Our abbey was on the travelers’ road a day’s ride northwest of Dover. There were thirty monks in service there. Built many years ago it rose up out of the surrounding forest like a small wooden castle. It was simple in its design, because Cistercians are not frivolous, believing man is here to serve God, not adorn his buildings in finery.

Still, it was a comfortable place, inviting and welcoming to the few travelers who passed our way. The main hall where the brothers gathered to dine and pray was well lighted by the windows that rose high in the peaks. The surrounding grounds were neat and well tended, for the brothers believed that keeping things orderly kept one’s mind free to focus on God.

Except for the forest around the abbey grounds, and a trip to Dover three years before, I had seen no more of the world—though that was not all I knew of it. The monks offered shelter to travelers along the road to Dover, and from them I heard things. Exciting things happening in far-off places that made me wish for a chance to leave and see them for myself. Some told tales of wonder and adventure, of magnificent battles and exotic places. Recently, most all of the talk was of the Crusade. King Richard, who some called the Lionheart, carried out his war in the Holy Land, and it wasn’t going well. King Richard had been on the throne for almost two years, and had spent most of his time away from England fighting in the Crusades. He was called the Lionheart because he was said to be a ferocious warrior, brave and gallant, and determined to drive the Saladin and his Saracens from the Holy Land.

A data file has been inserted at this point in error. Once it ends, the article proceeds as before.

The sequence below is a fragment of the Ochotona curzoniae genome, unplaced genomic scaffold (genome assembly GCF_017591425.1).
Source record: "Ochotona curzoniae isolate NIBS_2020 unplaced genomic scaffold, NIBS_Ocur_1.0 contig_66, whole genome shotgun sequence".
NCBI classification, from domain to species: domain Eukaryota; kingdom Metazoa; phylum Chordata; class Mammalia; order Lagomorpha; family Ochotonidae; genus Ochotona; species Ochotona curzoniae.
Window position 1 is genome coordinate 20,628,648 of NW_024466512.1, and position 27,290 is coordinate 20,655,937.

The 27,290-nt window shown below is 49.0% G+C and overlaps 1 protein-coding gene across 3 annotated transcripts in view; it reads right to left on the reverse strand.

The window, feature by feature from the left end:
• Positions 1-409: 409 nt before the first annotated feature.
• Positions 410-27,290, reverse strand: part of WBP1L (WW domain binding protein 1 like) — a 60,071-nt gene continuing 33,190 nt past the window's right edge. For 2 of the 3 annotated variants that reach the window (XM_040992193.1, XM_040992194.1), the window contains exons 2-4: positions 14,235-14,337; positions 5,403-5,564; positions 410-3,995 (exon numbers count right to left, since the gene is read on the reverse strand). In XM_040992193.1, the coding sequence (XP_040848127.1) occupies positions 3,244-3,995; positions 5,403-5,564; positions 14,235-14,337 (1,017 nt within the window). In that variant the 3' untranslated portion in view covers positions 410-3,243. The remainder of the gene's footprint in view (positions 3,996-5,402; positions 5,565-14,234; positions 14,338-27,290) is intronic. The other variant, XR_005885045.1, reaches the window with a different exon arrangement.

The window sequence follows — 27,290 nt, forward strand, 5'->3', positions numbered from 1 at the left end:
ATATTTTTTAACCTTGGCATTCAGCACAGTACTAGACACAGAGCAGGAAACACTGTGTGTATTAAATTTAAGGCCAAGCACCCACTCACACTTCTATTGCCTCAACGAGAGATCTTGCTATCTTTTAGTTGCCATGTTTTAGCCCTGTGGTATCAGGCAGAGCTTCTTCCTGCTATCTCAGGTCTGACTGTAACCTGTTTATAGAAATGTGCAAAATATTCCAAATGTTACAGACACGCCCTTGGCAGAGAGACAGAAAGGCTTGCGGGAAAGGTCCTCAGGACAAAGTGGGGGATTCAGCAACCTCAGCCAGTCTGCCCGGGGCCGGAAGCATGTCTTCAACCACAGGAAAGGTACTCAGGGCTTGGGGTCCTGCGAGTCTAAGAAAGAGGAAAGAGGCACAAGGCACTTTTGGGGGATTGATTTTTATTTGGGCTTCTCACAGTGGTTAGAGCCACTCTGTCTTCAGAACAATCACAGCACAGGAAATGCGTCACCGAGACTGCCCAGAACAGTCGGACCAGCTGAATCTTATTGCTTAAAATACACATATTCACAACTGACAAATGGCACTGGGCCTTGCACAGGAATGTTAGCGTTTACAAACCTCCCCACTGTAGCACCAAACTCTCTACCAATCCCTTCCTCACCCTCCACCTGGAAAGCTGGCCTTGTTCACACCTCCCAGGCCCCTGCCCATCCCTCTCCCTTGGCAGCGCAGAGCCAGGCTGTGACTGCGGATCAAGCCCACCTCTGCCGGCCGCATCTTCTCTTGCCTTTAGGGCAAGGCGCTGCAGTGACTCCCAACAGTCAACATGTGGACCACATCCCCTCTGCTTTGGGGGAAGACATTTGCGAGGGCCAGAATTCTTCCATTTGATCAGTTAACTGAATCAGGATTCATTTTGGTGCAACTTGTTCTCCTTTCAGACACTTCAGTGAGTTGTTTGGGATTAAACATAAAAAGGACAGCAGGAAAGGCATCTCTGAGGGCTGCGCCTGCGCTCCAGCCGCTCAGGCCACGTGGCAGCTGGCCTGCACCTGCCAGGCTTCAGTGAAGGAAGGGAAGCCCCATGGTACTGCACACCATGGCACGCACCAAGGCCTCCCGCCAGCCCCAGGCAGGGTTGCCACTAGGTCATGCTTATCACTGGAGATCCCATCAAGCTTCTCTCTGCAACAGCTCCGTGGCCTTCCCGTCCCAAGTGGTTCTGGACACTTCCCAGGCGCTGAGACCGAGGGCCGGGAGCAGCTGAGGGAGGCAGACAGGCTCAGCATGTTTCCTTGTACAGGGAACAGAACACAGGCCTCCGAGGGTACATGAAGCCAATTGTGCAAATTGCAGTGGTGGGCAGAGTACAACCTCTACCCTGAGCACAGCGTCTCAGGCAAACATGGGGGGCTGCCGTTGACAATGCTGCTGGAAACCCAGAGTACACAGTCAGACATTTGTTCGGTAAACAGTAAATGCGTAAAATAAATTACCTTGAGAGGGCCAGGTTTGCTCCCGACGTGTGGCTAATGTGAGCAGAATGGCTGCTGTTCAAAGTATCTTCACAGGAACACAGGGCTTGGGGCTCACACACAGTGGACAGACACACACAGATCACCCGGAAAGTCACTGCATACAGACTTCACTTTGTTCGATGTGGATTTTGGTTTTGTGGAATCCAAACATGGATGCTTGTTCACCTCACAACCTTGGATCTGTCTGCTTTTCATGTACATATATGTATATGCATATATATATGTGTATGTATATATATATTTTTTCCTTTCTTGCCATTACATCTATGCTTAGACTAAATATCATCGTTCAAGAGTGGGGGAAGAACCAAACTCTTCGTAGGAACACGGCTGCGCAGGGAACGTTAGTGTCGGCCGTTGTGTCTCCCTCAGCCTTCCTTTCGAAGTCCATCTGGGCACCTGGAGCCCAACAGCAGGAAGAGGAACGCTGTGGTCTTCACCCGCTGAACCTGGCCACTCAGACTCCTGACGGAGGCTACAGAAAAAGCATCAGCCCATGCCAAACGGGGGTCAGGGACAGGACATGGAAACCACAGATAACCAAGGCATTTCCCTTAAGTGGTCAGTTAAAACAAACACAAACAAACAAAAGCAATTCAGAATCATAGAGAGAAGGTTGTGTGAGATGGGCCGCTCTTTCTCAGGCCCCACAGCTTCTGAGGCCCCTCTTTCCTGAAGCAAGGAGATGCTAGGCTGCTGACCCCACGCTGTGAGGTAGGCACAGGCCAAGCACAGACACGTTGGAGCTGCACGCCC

The Saladin was the leader of the Muslim forces opposing King Richard. He was said to be as courageous and fierce a warrior as the Lionheart, consumed with ridding the Holy Land of Christians. Even those who said that God was on our side conceded that defeating the Saladin would not be easy.

For the monks, the news from the east was of particular interest. To them, the rise of the Saladin was a signal that the end of days was near. Perhaps the Savior would soon come again.